Instructor: 0:00 Now the app is deployed to the web, but honestly, it is not perfect. We can see two or more remaining items on our to-do list.
0:07 First up, the site is not secure because we are not using HTTPS, which is less than ideal. We have to care about security. Also, we are serving this site from a single S3 bucket, so there's no content delivery network in front of it.
0:21 On top of that, the thing that we did in the last lesson -- creating a bucket, creating a bucket deployment, and creating a CloudFormation output -- seems fairly excessive. It would be much more convenient if you could replace it with a single construct. Luckily, we can.
0:35 As we established before, we don't have to create our own constructs all the time. In fact, we can use constructs that were created by others in the community to serve our needs.
0:45 For instance, this construct, the cdk-spa-deploy, it is an AWS CDK Construct to make deploying a single-page website built with Angular, React, Vue, or whatever to AWS S3 behind SSL and CloudFront much easier. This is exactly what we need.
1:00 Let's take a look. We have to install it and after we do, we can either create a basic site -- this is what we have right now -- or we can also create a site with CloudFront. This is going to configure SSL and a CloudFront distribution for us.
1:13 A quick note, Amazon CloudFront is a fast content delivery network service, which works seamlessly with many AWS services including Amazon S3. In order to add cdk-spa-deploy to our stack, open up the terminal and run yarn add cdk-spa-deploy. Next, import it in our project. I'm going to close the terminal, go over here, and import spa-deploy from cdk-spa-deploy.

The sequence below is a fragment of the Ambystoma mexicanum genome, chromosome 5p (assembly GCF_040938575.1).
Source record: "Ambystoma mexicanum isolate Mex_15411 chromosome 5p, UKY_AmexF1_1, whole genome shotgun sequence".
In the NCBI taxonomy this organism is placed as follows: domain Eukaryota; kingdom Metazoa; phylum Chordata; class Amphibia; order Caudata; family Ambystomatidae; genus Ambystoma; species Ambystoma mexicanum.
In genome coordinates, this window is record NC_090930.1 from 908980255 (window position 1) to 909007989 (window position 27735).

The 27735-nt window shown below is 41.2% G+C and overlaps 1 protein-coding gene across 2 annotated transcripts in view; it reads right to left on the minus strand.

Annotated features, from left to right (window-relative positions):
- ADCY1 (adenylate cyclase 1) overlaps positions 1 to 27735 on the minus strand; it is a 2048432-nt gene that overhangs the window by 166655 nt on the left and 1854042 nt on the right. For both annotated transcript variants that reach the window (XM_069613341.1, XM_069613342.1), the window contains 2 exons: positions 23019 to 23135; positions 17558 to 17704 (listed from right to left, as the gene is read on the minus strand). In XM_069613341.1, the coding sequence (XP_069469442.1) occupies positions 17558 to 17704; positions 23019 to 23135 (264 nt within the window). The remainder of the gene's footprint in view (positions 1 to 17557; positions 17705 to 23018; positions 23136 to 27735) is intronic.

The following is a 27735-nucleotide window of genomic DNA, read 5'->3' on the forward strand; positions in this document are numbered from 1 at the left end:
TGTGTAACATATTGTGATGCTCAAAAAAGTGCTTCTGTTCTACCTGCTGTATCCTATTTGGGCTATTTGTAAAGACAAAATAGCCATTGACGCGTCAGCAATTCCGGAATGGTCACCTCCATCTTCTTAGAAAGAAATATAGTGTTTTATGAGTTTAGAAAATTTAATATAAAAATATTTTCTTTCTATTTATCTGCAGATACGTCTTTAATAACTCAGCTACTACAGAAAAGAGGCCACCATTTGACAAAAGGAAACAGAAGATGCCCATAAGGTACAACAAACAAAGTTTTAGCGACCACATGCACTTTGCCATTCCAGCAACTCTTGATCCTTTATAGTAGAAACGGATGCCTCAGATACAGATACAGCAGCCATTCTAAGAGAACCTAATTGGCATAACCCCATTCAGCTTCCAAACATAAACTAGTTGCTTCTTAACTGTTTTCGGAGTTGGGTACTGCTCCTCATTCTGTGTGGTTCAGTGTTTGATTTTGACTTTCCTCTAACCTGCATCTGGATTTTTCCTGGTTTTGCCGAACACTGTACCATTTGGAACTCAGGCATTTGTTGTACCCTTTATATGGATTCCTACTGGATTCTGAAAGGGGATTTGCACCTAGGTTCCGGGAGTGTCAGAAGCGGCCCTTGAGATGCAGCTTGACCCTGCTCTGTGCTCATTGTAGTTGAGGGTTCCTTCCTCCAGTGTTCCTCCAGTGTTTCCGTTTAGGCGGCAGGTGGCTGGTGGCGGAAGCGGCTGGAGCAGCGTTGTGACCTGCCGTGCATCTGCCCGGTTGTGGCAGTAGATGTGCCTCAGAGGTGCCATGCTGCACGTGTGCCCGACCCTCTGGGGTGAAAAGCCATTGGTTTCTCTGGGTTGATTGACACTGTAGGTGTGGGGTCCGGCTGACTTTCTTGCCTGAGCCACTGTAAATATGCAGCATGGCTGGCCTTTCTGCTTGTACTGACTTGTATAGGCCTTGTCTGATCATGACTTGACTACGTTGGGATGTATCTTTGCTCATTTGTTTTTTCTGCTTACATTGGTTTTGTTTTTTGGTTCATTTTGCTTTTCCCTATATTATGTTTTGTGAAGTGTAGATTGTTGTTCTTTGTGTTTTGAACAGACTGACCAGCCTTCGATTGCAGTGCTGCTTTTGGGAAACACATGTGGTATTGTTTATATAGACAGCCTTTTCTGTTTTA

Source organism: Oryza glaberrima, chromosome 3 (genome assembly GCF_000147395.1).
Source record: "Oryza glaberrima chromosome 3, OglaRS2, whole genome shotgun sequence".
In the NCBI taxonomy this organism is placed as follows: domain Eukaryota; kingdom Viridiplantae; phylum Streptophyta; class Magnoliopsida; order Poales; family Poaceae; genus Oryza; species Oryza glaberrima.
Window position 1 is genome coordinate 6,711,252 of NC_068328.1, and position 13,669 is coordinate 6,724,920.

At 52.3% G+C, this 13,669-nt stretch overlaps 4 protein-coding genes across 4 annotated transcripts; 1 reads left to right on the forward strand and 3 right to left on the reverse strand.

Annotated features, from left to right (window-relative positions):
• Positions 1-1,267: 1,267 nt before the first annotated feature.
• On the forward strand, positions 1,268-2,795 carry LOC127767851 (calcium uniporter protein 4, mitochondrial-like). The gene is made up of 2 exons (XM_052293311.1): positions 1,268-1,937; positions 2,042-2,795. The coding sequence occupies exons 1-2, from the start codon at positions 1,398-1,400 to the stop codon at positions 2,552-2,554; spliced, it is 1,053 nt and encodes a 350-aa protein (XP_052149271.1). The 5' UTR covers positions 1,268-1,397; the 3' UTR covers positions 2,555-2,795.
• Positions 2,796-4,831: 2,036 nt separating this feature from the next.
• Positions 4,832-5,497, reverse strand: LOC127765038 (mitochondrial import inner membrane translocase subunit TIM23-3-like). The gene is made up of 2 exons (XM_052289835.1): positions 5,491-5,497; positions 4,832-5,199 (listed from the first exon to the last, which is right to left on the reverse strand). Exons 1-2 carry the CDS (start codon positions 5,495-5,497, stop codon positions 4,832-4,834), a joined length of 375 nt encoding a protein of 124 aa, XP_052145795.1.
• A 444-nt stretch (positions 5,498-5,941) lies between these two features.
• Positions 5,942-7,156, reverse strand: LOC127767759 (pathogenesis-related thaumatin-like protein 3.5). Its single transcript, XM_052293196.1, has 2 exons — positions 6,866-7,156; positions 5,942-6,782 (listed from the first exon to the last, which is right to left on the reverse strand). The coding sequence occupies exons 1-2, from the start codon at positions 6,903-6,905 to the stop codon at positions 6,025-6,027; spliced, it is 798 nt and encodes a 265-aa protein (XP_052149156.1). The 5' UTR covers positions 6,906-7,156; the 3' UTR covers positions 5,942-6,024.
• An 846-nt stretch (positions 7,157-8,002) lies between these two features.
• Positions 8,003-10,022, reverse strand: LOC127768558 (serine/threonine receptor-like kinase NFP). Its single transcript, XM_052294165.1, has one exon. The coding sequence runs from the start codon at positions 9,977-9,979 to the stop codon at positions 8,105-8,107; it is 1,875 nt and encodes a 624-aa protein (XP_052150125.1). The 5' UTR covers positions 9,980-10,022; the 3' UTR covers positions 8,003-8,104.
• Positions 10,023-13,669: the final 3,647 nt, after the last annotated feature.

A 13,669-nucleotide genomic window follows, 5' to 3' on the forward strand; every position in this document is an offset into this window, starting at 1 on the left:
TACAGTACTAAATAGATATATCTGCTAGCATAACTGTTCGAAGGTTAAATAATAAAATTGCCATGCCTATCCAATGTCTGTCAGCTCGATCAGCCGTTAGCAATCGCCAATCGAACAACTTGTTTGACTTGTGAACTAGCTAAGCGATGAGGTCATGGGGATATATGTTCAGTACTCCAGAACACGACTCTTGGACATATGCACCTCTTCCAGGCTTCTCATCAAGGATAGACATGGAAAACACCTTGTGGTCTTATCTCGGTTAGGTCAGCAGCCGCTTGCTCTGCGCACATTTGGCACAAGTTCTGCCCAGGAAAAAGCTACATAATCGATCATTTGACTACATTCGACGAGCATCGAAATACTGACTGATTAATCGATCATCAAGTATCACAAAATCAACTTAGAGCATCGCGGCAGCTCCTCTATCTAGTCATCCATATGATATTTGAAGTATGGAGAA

1:37 Next in our main stack, I'm going to comment out all those lines and instead of all of that, we are going to do new spa-deploy. The first argument is going to be this, I'm going to call it website-deploy and I'm going to use it to create a basic site.
1:51 This is a basic setup needed for a non-SSL, non-cashed S3 website. It's going to create a bucket for our site and also is going to deploy it. This is exactly what we had over here, but with a single construct.
2:02 Create a basic site takes a config as an argument. We're going to add two things to our config. First up, the index-doc which is going to be equal to index.html. Secondly, the website folder, which is going to be equal to ..frontend/build.
2:18 Website deployment is ready. Let's go ahead and run cdk deploy to deploy that to the Cloud. Now it's done, and we can see the website deploy address over here. Let me just copy and paste that into the browser. Here it is. It looks and behaves exactly the same, but it was deployed with a single construct instead of having to reinvent the wheel.
2:34 Still, there are two problems to fix. First up, the site is not secure and also, we are not serving the site from our content delivery network. To fix that, go back to our stack, and instead of creating a basic site, I'm going to create a site with CloudFront. Now, if we open up the terminal and run cdk diff, we can see that this construct is going to create an entire CloudFront distribution for us.
2:55 Let's deploy that with cdk deploy. For the record, this deployment is going to take a couple of minutes because deploying a CloudFront distribution takes a while. I'm going to fast forward the video.
3:06 Now it's done and we can see our website deployed cloudFormation domain over here. Let me just copy and paste that into the browser. Now it is so much better. Our site is fully secure because we are supporting HTTPS and we are also serving the site from our content delivery network, so we inaudible that as well.
3:21 There are no more to dos for us to do before we mark the app as complete.